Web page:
Step 7 Choose a soft brush with a flexible bristle. If your horse is very sensitive or reactive to grooming, place one hand between the brush and your horse’s skin, and move them slowly and gently over the horse’s body. Occasionally let your “support” hand precede the brush, and sometimes, let it follow the brush. Keep the tempo of the strokes and the rhythm of your breathing very slow as you move over the hair. Be aware of your own balance and breathing as you move, as well as your horse’s. Notice how one affects the other. As before, pause and change when your horse reacts negatively or with concern to your brushing—change the pressure or speed of your brush strokes, or the type of brush, and again gauge your horse’s reaction to brushing in the same area. Does the change help? And what does this tell you about where your horse is most sensitive or (possibly) sore? What does this tell you about how your body position and movement impact his mood and stance? How could these affect him in the arena when under saddle?
Step 8 I like to use a human hairbrush on the horse’s mane and tail. Working Hair Slides—from the root of the hair out to the end—into your grooming routine is very relaxing to most horses. The Forelock Slide is one of the most rewarding means of relating to your horse and deepening trust, while at the same time achieving a relaxed, peaceful state in both horse and human.
Step 9 Next, use a damp towel or cloth, soaked in very hot water and wrung out so it is barely wet. Start with the horse’s nostrils, gently clean them, then slowly move the towel up the horse’s face. Proceed to wipe the horse all over his body, ending with the dock and tail, rewetting and wringing out the towel as it cools. I find this leaves the horse clean and relaxed.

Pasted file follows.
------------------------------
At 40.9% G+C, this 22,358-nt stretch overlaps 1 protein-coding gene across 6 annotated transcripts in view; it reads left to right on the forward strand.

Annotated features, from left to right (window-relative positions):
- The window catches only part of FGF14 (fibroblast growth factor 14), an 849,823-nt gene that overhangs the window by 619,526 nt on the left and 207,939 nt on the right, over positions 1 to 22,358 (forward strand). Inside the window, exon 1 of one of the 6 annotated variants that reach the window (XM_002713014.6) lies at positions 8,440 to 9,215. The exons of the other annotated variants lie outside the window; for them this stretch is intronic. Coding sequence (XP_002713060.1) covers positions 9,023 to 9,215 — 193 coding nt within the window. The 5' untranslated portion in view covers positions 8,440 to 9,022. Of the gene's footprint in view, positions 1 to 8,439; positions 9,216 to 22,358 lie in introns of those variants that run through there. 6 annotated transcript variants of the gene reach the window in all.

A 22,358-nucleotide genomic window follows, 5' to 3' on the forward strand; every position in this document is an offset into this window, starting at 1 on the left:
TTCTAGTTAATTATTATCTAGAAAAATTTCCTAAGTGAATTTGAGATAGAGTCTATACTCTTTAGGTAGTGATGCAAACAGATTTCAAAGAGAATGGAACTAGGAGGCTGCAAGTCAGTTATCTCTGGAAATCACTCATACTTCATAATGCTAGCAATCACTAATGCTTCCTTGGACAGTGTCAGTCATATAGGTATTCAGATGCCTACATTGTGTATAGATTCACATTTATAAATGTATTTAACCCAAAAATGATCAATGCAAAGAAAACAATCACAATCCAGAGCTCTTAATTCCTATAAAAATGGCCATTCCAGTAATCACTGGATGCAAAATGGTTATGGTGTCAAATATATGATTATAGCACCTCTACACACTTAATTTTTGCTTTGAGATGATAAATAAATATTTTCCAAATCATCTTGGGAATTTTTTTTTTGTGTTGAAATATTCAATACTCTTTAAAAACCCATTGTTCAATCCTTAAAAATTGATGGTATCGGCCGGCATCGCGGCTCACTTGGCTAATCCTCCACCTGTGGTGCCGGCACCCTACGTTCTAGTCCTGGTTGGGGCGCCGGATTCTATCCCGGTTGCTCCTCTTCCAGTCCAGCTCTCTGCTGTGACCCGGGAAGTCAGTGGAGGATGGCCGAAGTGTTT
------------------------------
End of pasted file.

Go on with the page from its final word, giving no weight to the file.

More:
Step 10 Especially in the case of a horse who tends to be very reactive to grooming, take your horse’s pulse and respiration again. If they were high when you began, the goal is for them to have settled. If they are high, then your grooming technique—and what you internally and externally bring to the “grooming table,” such as stress or anxiety—is potentially decreasing your horse’s ability to perform his best and connect with you to the degree necessary for artful, joyful performance.
Once your horse learns to enjoy the grooming process, rather than fear or fight against it, you will find that the amount of time you need to groom him will decrease. Rushing the process to begin with, because of your own stress or time constraints, only results in problems in the ring, and thus real wasted time, later. Grooming with Awareness is truly one of the best gifts you can give your horse and yourself.
Note: When you have a groom who regularly works with your horse, I advise working with him or her through this process, at least a few times. It is important for you as your horse’s rider or trainer to experience Grooming with Awareness because it will improve your ability to communicate with your horse in the saddle.
This excerpt from Dressage with Mind, Body & Soul by Linda Tellington-Jones with Rebecca M. Didier is reprinted with permission from Trafalgar Square Books (www.horseandriderbooks.com).
All photos from Dressage with Mind, Body & Soul and used by permission of the publisher.